The Life of Thomas More

Peter Ackroyd
Introduced by Diarmaid MacCulloch

The life of Thomas More was one marked by political intrigue, religious unrest and a great shifting of ideologies. In this masterful biography, Peter Ackroyd not only reveals the truth behind history's great 'man for all seasons', but also paints a fascinating portrait of an age that saw cataclysmic change.

Thomas More was a key player in the political games that were at the heart of Henry VIII's reign. Humanist, lawyer and Lord High Chancellor of England from 1529 to 1532, More remains an intriguing figure. After years of faithful service, he refused to acknowledge Henry as the head of the Church of England, ultimately condemning himself to imprisonment in the Tower and a traitor's death. 

More, often caricatured as an overly pious burner of heretics, is revealed in Ackroyd's masterful biography to be both more human and more complex than such a simplistic portrait would suggest. Through close examination of More's writings, his correspondence with confidants such as his lifelong friend Erasmus, and a wealth of contemporary material, Ackroyd gets under the skin of a complex man. We witness More's privileged boyhood, his early preoccupation with faith, his glittering law career and his rise to power within the volatile court of Henry VIII. More emerges as a man with a deep sense of irony and an often scatological sense of humour, a man dedicated to his family – particularly his daughter Margaret, whose education he oversaw – and with convictions of faith so deep he habitually wore a hair shirt under his robes. Ackroyd also brings to this book his extensive knowledge of, and passion for, London – the medieval city is as vividly conjured as the man whose life was so closely interwoven with it.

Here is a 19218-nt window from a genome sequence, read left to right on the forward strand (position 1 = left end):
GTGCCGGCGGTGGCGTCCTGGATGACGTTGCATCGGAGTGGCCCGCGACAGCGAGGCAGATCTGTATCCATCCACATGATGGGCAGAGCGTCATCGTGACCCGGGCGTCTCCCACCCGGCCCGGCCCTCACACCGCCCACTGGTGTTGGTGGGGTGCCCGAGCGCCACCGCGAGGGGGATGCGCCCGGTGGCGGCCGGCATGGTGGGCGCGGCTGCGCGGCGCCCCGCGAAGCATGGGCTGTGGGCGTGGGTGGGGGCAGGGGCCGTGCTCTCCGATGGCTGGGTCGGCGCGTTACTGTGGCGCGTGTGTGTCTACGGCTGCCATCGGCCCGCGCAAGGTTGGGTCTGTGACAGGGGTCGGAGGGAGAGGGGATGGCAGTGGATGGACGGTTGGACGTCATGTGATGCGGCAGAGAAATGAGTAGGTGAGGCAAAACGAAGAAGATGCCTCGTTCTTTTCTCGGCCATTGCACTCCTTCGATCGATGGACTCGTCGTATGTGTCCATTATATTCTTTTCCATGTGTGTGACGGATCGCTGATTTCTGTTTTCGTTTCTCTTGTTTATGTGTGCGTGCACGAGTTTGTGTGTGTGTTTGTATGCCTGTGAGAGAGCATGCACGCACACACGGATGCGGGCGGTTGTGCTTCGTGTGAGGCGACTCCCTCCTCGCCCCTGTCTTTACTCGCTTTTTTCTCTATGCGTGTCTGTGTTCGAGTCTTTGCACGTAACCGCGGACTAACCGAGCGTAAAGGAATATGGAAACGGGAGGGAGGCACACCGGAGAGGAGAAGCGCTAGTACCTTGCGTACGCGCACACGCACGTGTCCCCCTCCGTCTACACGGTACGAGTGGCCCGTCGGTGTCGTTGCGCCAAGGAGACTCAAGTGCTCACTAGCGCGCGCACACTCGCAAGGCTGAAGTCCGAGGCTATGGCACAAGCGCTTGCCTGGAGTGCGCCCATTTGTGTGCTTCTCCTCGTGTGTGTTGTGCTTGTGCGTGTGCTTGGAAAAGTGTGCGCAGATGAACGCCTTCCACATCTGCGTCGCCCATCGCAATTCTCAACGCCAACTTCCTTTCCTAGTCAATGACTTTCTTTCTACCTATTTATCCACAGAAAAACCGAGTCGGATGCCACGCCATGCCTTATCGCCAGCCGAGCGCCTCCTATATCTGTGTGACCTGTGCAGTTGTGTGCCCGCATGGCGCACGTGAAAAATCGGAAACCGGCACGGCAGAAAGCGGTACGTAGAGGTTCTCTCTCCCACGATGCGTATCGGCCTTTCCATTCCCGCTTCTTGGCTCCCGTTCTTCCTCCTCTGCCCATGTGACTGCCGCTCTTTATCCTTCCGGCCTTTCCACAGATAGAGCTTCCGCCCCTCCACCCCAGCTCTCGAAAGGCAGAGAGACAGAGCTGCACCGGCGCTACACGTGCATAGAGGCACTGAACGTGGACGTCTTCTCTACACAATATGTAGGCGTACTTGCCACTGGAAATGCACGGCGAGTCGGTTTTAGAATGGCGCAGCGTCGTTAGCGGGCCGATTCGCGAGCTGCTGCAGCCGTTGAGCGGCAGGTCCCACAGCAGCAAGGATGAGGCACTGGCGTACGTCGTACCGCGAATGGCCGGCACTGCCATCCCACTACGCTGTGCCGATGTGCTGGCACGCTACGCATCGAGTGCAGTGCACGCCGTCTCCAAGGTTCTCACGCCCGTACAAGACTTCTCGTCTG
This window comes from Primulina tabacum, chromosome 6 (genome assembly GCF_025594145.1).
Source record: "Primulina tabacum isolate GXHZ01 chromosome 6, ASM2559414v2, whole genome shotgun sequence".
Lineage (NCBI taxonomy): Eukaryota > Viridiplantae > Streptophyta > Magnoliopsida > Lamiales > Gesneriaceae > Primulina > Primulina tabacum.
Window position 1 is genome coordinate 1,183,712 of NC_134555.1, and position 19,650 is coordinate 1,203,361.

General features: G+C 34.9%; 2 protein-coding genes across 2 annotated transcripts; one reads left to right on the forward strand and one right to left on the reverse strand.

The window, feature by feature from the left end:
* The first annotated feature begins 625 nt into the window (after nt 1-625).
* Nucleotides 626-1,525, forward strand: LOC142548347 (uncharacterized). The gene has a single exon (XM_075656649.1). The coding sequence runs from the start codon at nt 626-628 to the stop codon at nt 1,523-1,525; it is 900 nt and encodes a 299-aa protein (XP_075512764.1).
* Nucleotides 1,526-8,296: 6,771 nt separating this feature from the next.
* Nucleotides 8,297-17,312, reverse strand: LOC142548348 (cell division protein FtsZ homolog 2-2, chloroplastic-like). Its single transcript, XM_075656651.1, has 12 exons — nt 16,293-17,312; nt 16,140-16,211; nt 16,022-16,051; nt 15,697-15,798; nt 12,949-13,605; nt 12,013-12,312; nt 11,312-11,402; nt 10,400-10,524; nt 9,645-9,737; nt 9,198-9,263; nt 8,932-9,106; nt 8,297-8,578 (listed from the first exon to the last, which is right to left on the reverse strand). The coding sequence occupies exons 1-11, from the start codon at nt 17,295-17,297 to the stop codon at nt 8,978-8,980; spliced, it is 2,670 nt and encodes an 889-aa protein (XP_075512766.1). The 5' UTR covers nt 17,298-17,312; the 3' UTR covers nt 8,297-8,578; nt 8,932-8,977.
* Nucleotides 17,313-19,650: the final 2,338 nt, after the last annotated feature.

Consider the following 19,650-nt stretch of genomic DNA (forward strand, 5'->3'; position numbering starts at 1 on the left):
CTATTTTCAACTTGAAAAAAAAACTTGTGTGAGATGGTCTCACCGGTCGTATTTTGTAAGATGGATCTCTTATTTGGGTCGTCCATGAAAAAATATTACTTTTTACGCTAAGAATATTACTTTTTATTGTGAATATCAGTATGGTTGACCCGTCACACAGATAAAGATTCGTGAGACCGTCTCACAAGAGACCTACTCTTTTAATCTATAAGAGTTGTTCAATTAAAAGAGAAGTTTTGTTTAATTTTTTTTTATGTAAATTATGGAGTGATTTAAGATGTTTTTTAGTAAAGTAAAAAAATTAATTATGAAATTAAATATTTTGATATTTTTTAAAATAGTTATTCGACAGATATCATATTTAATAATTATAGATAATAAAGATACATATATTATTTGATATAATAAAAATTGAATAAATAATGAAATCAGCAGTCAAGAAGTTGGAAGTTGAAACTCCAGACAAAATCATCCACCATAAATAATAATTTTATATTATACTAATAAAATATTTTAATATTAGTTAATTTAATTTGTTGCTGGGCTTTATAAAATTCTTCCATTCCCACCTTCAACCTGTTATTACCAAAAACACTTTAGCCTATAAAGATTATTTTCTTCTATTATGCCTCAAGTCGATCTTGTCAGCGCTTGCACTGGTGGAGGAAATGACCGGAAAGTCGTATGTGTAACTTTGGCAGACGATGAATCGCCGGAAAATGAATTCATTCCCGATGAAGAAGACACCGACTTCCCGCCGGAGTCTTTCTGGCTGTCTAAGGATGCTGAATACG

‘Full of brilliant insight, and one stands in awe of Ackroyd’s learning, confident that this is the life of Thomas More for our times’ 

  1. Independent

Ackroyd's More is a man betrayed by the march of time. Standing for the ideals of the late medieval period, a time of spectacle and holy wonder, he is swept away by the changes wrought by a zealous king; the book's final chapters, focusing on More's isolation in the Tower, show a man ultimately glad to step away from a world that he no longer recognises. In his introduction, author Diarmaid MacCulloch places the events of Ackroyd’s 'richly enjoyable book' in the wider context of the Reformation. The endpapers of this edition feature details from one of the earliest maps of London, while the 32 pages of colour plates include many of Holbein's remarkable portraits from the period.

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